Diagnostic value of full-mouth radiography in cats

Frank J. Μ. Verstraete From the Departments of Surgical and Radiological Sciences (Verstraete) and Population Health and Reproduction (Kass), and the Veterinary Medical Teaching Hospital (Terpak), School of Veterinary Medicine, University of California, Davis, CA 95616.

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 Dr Med Vet, MMedVet
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Philip H. Kass From the Departments of Surgical and Radiological Sciences (Verstraete) and Population Health and Reproduction (Kass), and the Veterinary Medical Teaching Hospital (Terpak), School of Veterinary Medicine, University of California, Davis, CA 95616.

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 DVM, PhD
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Cheryl H. Terpak From the Departments of Surgical and Radiological Sciences (Verstraete) and Population Health and Reproduction (Kass), and the Veterinary Medical Teaching Hospital (Terpak), School of Veterinary Medicine, University of California, Davis, CA 95616.

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 BSDH, MS

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Abstract

Objective

To determine the diagnostic value of full-mouth radiography in cats.

Sample Population

115 cats referred for dental treatment without a previous full-mouth radiographic series available.

Procedure

In a prospective nested case-control analysis of multiple outcomes in a hospital cohort of cats referred for dental treatment, full-mouth radiography was done prior to oral examination and charting. After treatment, the clinical and radiographic findings were compared, with reference to presenting problems, main clinical findings, additional information obtained from radiography and unexpected radiographic findings. Importance of the radiographic findings in therapeutic decision making was assessed.

Results

The main clinical findings were radiographically confirmed in all cats. Odontoclastic resorption lesions, missed on clinical examination, were diagnosed in 8.7% of cats. Analysis of selected presenting problems and main clinical findings yielded significantly increased odds ratios for a variety of other conditions, either expected or unexpected. Radiographs of teeth without clinical lesions yielded incidental or clinically important findings in 4.8 and 41.7% of cats, respectively, and were considered of no clinical value in 53.6%. Radiographs of teeth with clinical lesions merely confirmed the findings in 13.9% of cats, but yielded additional or clinically essential information in 53.9 and 32.2%, respectively.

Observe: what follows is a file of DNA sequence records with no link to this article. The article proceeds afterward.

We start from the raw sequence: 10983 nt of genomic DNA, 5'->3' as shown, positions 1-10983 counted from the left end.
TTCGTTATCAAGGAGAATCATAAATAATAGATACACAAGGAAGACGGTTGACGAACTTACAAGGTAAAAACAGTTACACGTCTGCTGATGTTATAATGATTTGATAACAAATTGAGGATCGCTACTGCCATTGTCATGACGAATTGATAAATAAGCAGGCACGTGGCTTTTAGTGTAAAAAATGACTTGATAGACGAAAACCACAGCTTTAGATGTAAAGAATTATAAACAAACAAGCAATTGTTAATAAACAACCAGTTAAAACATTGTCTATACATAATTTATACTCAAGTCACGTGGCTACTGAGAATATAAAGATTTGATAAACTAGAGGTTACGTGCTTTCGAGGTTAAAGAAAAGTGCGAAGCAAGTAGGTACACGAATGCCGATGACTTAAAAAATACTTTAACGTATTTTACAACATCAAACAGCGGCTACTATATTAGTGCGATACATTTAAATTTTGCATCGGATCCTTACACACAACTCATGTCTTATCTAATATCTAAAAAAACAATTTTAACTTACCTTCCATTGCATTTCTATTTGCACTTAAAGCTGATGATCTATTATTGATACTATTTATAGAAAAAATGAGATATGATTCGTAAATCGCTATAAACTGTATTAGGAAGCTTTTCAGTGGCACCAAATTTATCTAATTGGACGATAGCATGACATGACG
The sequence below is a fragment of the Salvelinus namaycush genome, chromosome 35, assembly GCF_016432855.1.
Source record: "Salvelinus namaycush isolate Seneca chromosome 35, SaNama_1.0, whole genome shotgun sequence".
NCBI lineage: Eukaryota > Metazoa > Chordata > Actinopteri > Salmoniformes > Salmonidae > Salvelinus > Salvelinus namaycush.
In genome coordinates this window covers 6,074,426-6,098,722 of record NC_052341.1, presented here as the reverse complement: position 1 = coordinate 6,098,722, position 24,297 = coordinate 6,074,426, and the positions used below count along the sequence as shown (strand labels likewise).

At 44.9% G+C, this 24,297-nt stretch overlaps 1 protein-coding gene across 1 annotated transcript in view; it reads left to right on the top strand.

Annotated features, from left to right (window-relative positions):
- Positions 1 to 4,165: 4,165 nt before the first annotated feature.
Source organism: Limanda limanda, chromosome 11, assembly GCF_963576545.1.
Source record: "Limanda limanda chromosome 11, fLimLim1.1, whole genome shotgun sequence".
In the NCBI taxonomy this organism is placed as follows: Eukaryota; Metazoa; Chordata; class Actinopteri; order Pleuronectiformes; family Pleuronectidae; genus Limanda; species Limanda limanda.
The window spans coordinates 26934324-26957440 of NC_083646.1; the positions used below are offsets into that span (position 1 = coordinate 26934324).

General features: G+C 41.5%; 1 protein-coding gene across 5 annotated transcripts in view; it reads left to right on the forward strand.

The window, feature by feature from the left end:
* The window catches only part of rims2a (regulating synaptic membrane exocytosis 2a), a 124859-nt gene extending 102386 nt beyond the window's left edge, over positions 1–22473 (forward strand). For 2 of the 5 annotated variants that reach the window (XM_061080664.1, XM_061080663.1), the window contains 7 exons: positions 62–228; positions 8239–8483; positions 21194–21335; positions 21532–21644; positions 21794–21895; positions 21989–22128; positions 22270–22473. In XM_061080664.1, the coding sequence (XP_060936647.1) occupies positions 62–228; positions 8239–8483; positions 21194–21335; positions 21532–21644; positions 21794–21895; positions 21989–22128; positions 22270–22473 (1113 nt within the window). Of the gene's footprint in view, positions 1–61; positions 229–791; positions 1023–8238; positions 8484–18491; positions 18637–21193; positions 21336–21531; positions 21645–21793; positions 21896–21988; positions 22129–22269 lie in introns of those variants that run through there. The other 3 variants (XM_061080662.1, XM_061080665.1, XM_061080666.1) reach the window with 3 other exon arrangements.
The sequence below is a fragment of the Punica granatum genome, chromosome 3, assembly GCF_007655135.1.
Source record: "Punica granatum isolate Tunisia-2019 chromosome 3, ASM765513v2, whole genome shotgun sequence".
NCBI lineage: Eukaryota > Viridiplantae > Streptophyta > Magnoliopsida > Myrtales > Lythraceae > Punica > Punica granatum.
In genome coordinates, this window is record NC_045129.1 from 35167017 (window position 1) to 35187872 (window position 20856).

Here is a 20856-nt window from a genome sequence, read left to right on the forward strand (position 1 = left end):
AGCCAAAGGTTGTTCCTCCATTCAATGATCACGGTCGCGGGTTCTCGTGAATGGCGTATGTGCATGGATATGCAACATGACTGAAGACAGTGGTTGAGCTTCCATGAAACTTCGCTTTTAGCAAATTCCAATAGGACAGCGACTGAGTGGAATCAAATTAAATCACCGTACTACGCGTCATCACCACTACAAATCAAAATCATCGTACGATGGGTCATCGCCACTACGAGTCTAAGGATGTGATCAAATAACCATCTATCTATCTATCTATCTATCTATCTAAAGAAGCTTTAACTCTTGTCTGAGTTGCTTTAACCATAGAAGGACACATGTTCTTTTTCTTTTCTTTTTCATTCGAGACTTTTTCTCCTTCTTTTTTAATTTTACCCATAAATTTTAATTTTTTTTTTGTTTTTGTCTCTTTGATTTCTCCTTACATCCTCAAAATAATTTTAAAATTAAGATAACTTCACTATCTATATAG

Clinical Relevance

The diagnostic yield of full-mouth radiography in new feline patients referred for dental treatment is high, and routine use of full-mouth radiography is justifiable. (Am J Vet Res 1998;59:692-695)

Abstract

Objective

To determine the diagnostic value of full-mouth radiography in cats.

Sample Population

115 cats referred for dental treatment without a previous full-mouth radiographic series available.

Procedure

In a prospective nested case-control analysis of multiple outcomes in a hospital cohort of cats referred for dental treatment, full-mouth radiography was done prior to oral examination and charting. After treatment, the clinical and radiographic findings were compared, with reference to presenting problems, main clinical findings, additional information obtained from radiography and unexpected radiographic findings. Importance of the radiographic findings in therapeutic decision making was assessed.

Results

The main clinical findings were radiographically confirmed in all cats. Odontoclastic resorption lesions, missed on clinical examination, were diagnosed in 8.7% of cats. Analysis of selected presenting problems and main clinical findings yielded significantly increased odds ratios for a variety of other conditions, either expected or unexpected. Radiographs of teeth without clinical lesions yielded incidental or clinically important findings in 4.8 and 41.7% of cats, respectively, and were considered of no clinical value in 53.6%. Radiographs of teeth with clinical lesions merely confirmed the findings in 13.9% of cats, but yielded additional or clinically essential information in 53.9 and 32.2%, respectively.

Clinical Relevance

The diagnostic yield of full-mouth radiography in new feline patients referred for dental treatment is high, and routine use of full-mouth radiography is justifiable. (Am J Vet Res 1998;59:692-695)

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